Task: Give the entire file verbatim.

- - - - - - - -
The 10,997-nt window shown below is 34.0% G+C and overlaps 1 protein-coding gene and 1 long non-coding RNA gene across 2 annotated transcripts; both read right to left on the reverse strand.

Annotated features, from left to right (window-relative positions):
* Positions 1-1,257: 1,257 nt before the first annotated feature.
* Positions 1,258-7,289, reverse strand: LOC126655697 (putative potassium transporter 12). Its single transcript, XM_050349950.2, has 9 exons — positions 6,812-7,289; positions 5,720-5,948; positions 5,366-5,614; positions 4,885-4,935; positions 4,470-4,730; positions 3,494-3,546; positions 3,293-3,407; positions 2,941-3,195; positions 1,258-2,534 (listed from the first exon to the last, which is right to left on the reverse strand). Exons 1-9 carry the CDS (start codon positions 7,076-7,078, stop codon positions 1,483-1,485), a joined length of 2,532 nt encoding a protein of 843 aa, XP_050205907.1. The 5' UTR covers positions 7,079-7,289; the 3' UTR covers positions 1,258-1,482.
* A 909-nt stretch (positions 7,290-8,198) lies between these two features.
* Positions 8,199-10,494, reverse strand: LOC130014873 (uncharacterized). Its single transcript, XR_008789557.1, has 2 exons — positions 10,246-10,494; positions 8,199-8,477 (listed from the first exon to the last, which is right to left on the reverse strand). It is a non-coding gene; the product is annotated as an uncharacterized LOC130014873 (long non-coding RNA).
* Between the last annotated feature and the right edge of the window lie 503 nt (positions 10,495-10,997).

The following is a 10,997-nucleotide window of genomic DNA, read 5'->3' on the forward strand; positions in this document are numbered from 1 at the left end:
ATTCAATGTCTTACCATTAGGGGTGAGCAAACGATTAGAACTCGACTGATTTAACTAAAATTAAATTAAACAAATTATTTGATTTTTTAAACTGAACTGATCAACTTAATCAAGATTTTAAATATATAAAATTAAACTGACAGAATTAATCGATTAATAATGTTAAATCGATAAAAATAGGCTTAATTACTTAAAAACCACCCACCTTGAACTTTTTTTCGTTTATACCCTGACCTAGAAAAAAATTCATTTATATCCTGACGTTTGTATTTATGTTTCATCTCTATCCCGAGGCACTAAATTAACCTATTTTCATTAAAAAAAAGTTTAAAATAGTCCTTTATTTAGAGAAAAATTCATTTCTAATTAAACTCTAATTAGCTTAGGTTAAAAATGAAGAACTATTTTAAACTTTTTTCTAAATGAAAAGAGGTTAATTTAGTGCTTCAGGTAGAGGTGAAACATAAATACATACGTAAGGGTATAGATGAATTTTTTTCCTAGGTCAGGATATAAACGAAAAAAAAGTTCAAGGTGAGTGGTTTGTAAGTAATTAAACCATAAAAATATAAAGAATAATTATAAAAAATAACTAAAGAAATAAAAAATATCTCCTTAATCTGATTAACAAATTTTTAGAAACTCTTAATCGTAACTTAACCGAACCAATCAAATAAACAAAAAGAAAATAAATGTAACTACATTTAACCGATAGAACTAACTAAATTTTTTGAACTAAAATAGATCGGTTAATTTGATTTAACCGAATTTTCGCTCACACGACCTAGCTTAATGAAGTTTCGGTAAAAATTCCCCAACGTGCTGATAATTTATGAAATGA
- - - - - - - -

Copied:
The 10,997-nt window shown below is 34.0% G+C and overlaps 1 protein-coding gene and 1 long non-coding RNA gene across 2 annotated transcripts; both read right to left on the reverse strand.

Annotated features, from left to right (window-relative positions):
* Positions 1-1,257: 1,257 nt before the first annotated feature.
* Positions 1,258-7,289, reverse strand: LOC126655697 (putative potassium transporter 12). Its single transcript, XM_050349950.2, has 9 exons — positions 6,812-7,289; positions 5,720-5,948; positions 5,366-5,614; positions 4,885-4,935; positions 4,470-4,730; positions 3,494-3,546; positions 3,293-3,407; positions 2,941-3,195; positions 1,258-2,534 (listed from the first exon to the last, which is right to left on the reverse strand). Exons 1-9 carry the CDS (start codon positions 7,076-7,078, stop codon positions 1,483-1,485), a joined length of 2,532 nt encoding a protein of 843 aa, XP_050205907.1. The 5' UTR covers positions 7,079-7,289; the 3' UTR covers positions 1,258-1,482.
* A 909-nt stretch (positions 7,290-8,198) lies between these two features.
* Positions 8,199-10,494, reverse strand: LOC130014873 (uncharacterized). Its single transcript, XR_008789557.1, has 2 exons — positions 10,246-10,494; positions 8,199-8,477 (listed from the first exon to the last, which is right to left on the reverse strand). It is a non-coding gene; the product is annotated as an uncharacterized LOC130014873 (long non-coding RNA).
* Between the last annotated feature and the right edge of the window lie 503 nt (positions 10,495-10,997).

The following is a 10,997-nucleotide window of genomic DNA, read 5'->3' on the forward strand; positions in this document are numbered from 1 at the left end:
ATTCAATGTCTTACCATTAGGGGTGAGCAAACGATTAGAACTCGACTGATTTAACTAAAATTAAATTAAACAAATTATTTGATTTTTTAAACTGAACTGATCAACTTAATCAAGATTTTAAATATATAAAATTAAACTGACAGAATTAATCGATTAATAATGTTAAATCGATAAAAATAGGCTTAATTACTTAAAAACCACCCACCTTGAACTTTTTTTCGTTTATACCCTGACCTAGAAAAAAATTCATTTATATCCTGACGTTTGTATTTATGTTTCATCTCTATCCCGAGGCACTAAATTAACCTATTTTCATTAAAAAAAAGTTTAAAATAGTCCTTTATTTAGAGAAAAATTCATTTCTAATTAAACTCTAATTAGCTTAGGTTAAAAATGAAGAACTATTTTAAACTTTTTTCTAAATGAAAAGAGGTTAATTTAGTGCTTCAGGTAGAGGTGAAACATAAATACATACGTAAGGGTATAGATGAATTTTTTTCCTAGGTCAGGATATAAACGAAAAAAAAGTTCAAGGTGAGTGGTTTGTAAGTAATTAAACCATAAAAATATAAAGAATAATTATAAAAAATAACTAAAGAAATAAAAAATATCTCCTTAATCTGATTAACAAATTTTTAGAAACTCTTAATCGTAACTTAACCGAACCAATCAAATAAACAAAAAGAAAATAAATGTAACTACATTTAACCGATAGAACTAACTAAATTTTTTGAACTAAAATAGATCGGTTAATTTGATTTAACCGAATTTTCGCTCACACGACCTAGCTTAATGAAGTTTCGGTAAAAATTCCCCAACGTGCTGATAATTTATGAAATGA